Norwegian teens are heading to fake refugee camps to get a better sense of what refugees go through. 

The camps try to simulate conditions that refugees experience over a 24 hour period. Throughout the day and night, participants are crammed into tight spaces, provided little food and water and surrounded by sounds of sirens and other disruptions. In the middle of the night, the kids are jarred from sleep to flee an "attack" and run through frigid temperatures to a safe location. 

The camps also attempt to show bureaucratic struggles. On top of all the exhaustion and suffering, refugees often have to go through labrynthine processes to receive asylum, housing, work permits, travel permits, etc. etc.

At the end of the experience, attendees probably feel some mixture of exhaustion, bewilderment and annoyance. Through these emotions, empathy can emerge. 

Ultimately, such a simulation has limitations. After all, one of the worst parts of being a refugee is the uncertainty, not knowing when or if safety will ever arrive. Also, one day of pretend can't capture months and years of actual suffering.

But the exercise feeds the imagination, brings participants a little closer to an understanding of the plight of refugees and sparks conversation and action. 

So far, more than 80,000 Norwegians have attended such camps and another 5,000 go each year. Through this broad public engagement, refugee organizations hope to foster an open-mindedness that counters the fear and anxiety pervading Europe during the current refugee crisis.

Recently, Europe reached a deal with Turkey to begin formally rejecting and deporting refugees. It's the latest chapter in a grim saga of denigrating the world's most vulnerable. As my colleague Yosola wrote, "The outcome of these negotiations has resulted in a morally dubious one-in-one-out policy that is more appropriate for students outside a cramped nightclub than people fleeing war and suffering."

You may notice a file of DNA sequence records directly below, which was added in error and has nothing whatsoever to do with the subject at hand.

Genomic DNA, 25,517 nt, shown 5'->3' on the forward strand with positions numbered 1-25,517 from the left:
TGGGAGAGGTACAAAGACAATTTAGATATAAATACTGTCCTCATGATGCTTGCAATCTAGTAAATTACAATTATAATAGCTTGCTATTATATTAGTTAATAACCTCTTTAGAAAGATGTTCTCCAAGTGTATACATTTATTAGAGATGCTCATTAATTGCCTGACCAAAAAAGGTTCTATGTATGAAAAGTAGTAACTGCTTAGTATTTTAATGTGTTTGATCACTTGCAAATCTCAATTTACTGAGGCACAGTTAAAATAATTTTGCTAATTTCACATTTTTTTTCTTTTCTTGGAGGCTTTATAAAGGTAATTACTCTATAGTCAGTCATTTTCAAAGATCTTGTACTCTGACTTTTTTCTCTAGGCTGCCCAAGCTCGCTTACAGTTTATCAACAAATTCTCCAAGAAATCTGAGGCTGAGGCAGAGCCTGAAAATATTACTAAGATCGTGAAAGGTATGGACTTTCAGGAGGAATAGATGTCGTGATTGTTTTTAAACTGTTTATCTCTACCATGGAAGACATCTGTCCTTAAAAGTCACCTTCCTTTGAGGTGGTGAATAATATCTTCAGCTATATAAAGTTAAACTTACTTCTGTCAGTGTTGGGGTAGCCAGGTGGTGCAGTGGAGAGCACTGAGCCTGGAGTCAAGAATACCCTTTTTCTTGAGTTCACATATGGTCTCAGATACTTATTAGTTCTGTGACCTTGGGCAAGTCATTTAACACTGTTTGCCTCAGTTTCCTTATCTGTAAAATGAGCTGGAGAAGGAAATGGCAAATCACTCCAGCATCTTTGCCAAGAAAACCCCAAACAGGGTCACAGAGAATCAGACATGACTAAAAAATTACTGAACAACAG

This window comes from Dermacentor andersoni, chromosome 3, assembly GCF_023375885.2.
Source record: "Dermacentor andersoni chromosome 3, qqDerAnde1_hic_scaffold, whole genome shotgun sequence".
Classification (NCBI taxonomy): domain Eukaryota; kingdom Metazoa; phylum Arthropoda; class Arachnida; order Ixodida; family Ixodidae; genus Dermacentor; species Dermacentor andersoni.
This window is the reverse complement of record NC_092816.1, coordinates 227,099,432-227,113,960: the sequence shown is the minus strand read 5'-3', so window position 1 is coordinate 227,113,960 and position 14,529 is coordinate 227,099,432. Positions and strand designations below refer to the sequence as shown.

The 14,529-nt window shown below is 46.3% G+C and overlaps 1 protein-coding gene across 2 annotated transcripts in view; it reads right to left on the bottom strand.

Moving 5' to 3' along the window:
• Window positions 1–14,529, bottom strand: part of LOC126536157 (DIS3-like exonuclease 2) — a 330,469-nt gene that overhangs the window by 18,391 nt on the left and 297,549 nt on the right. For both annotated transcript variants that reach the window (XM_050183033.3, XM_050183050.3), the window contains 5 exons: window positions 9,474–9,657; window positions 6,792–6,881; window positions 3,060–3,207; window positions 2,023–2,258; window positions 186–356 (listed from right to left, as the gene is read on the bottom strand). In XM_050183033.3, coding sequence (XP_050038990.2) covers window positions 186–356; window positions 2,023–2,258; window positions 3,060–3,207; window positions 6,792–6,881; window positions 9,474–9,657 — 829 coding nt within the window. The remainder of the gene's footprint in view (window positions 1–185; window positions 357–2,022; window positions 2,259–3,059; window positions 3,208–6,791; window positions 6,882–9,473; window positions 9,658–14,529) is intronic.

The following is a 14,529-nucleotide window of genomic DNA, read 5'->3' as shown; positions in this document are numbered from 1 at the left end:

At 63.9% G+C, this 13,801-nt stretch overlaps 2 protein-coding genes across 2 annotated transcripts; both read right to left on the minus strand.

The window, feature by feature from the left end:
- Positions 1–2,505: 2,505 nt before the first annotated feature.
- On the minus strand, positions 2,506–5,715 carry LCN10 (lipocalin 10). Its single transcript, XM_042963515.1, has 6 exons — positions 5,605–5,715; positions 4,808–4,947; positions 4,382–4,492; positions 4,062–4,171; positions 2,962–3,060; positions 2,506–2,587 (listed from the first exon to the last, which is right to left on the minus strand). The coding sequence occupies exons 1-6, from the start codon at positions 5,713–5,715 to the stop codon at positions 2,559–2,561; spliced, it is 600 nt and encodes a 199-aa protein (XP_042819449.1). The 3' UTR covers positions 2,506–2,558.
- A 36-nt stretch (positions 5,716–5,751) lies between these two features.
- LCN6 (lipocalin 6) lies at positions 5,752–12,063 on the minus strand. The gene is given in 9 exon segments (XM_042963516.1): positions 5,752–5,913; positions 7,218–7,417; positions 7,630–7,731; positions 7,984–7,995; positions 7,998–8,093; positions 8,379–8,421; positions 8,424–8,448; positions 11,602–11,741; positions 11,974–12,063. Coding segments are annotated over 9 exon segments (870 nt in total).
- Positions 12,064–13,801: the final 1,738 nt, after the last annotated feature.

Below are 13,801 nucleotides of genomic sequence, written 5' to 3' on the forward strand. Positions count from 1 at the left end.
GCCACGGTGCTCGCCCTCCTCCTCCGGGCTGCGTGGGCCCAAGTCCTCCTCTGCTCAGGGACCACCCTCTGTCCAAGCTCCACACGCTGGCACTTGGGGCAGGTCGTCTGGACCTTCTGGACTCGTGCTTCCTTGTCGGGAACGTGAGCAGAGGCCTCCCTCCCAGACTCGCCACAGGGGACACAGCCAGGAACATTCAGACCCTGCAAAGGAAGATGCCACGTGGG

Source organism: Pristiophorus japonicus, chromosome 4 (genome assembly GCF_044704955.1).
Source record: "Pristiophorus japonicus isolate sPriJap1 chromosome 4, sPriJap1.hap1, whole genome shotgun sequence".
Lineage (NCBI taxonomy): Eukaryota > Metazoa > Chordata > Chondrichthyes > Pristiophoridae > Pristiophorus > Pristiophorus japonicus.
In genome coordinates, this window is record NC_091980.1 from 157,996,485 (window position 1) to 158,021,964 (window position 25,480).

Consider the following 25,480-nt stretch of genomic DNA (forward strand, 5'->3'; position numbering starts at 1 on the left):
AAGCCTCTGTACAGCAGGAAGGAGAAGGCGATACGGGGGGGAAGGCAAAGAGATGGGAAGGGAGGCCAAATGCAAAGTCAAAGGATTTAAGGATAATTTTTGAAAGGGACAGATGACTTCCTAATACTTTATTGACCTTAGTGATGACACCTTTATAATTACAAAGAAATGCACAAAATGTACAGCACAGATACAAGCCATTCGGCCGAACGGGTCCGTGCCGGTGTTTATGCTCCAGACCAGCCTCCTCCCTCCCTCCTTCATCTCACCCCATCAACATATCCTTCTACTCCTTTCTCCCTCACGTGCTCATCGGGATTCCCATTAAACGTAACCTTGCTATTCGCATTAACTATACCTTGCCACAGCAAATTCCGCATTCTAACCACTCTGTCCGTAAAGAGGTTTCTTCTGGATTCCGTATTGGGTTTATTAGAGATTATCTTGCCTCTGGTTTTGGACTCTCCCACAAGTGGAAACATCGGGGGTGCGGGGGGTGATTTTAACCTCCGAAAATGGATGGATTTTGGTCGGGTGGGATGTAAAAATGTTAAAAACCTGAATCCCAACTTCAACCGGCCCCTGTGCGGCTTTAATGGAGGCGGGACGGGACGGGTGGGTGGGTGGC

Images of refugees crammed into boats and stuck behind fences, waiting and hoping for reprieve, are common. They've been plastered across social media for much of the past year as the Syrian refugee crisis gained international recognition.

But beyond the flickers of sadness these scenes evoke, do they leave lasting impressions of empathy? Do they move the audience to action? Or do people just scroll past, the sheer scale of images seen daily diminishing the impact of any single image?

It's hard to say.

Either way, it seems clear that a more tangible and extended experience designed to create empathy would have a greater effect on people. Perhaps if compassion was more widely triggered and sustained, indifference to refugees would be less common.

What would happen if people could get a more visceral and immediate understanding of refugees? Would countries suddenly become more welcoming?

A crop of virtual reality technology is trying to make this immediacy possible and there are countless storytellers across mediums who are changing minds.

Norway's fake refugee camps might be an even more effective way to promote compassion. But to be truly effective, more of the country would have to sign up to experience the hardship and there would have to be more sustained forms of engagement. 

For example, camps could be in every kid's education as part of regular lessons on refugees. 

By normalizing the idea of refugees and making awareness of them a part of everyday life, it could counter and stop the apparent panic that accompanies every surge of refugees. With less national panic, more citizens and nations would be comfortable performing their moral duty to help. 


Demand Equity

Norwegians send kids to fake refugee camps for lesson in empathy

By Joe McCarthy